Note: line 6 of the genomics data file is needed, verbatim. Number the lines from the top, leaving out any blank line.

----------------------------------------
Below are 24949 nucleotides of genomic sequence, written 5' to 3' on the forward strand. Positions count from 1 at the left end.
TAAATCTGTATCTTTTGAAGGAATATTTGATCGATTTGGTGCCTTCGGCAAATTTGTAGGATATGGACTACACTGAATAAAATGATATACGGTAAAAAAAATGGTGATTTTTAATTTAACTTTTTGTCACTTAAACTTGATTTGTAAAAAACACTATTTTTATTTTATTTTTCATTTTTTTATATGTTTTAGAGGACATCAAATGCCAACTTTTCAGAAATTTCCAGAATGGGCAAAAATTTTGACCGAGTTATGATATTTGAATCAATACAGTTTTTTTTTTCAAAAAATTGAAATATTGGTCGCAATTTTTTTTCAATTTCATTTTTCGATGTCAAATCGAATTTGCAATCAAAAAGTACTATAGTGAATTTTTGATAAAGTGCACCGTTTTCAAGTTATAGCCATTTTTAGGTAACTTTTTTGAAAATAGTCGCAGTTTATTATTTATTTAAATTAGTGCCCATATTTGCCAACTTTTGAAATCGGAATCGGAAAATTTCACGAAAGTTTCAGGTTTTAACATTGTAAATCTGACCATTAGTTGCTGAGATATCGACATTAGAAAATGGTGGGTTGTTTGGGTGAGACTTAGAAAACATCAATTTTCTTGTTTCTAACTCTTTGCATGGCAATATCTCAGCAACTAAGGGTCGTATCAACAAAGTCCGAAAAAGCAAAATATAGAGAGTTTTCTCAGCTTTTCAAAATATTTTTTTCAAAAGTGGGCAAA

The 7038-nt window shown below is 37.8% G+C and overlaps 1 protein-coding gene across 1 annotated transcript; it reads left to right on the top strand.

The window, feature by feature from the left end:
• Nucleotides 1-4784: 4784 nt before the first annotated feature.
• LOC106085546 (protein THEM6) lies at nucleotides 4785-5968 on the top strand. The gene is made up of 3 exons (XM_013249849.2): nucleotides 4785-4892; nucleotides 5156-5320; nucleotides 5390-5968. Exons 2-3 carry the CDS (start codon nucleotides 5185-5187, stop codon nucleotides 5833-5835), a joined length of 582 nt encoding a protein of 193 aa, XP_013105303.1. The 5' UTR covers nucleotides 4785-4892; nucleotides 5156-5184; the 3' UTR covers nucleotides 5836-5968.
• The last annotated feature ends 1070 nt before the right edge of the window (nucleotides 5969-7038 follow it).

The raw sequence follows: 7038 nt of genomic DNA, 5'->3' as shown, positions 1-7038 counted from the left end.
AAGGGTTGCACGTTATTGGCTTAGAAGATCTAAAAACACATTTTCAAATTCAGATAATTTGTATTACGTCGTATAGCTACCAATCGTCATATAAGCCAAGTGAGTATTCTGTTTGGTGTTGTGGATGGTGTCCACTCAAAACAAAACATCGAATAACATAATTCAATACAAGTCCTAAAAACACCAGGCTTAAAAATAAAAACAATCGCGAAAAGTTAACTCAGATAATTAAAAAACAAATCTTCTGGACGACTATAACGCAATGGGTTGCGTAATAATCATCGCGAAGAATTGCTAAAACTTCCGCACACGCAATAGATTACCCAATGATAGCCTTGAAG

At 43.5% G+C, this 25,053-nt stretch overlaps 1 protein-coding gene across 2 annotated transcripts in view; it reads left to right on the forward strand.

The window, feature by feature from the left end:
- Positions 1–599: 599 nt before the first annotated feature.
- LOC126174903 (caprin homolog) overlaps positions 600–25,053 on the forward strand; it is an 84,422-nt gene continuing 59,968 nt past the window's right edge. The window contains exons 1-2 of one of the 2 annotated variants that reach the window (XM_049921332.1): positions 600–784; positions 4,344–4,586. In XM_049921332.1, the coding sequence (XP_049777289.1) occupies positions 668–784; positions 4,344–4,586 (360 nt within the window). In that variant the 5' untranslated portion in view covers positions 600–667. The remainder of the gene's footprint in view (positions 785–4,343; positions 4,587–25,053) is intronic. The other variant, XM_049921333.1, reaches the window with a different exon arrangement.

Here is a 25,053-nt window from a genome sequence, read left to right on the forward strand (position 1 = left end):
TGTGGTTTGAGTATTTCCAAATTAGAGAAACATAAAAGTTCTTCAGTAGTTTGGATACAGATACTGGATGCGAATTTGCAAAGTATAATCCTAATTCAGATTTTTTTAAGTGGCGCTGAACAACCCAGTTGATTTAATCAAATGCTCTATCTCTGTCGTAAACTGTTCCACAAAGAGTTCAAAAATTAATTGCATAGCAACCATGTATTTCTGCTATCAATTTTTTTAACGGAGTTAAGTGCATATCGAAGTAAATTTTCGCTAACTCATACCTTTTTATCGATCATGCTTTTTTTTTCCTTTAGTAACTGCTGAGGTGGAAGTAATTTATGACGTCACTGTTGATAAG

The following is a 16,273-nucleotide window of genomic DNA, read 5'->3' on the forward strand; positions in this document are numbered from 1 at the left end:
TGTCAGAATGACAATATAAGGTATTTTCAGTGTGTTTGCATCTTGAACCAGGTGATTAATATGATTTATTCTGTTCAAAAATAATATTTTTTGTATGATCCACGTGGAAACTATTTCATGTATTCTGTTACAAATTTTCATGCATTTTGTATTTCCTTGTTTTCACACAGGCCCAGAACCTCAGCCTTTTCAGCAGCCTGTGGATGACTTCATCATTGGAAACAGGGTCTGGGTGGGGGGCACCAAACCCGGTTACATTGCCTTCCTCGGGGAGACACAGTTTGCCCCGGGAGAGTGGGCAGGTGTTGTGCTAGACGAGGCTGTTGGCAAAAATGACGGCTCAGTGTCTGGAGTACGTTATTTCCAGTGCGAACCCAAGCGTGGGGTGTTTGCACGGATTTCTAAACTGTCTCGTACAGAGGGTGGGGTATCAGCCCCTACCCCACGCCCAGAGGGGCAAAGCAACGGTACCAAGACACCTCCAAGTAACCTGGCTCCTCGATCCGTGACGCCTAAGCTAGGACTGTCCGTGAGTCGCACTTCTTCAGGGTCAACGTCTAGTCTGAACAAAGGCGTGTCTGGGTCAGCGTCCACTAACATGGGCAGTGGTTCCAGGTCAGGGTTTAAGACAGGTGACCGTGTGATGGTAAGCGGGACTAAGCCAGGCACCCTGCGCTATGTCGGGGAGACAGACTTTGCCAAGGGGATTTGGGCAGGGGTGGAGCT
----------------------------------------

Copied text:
• LOC106085546 (protein THEM6) lies at nucleotides 4785-5968 on the top strand. The gene is made up of 3 exons (XM_013249849.2): nucleotides 4785-4892; nucleotides 5156-5320; nucleotides 5390-5968. Exons 2-3 carry the CDS (start codon nucleotides 5185-5187, stop codon nucleotides 5833-5835), a joined length of 582 nt encoding a protein of 193 aa, XP_013105303.1. The 5' UTR covers nucleotides 4785-4892; nucleotides 5156-5184; the 3' UTR covers nucleotides 5836-5968.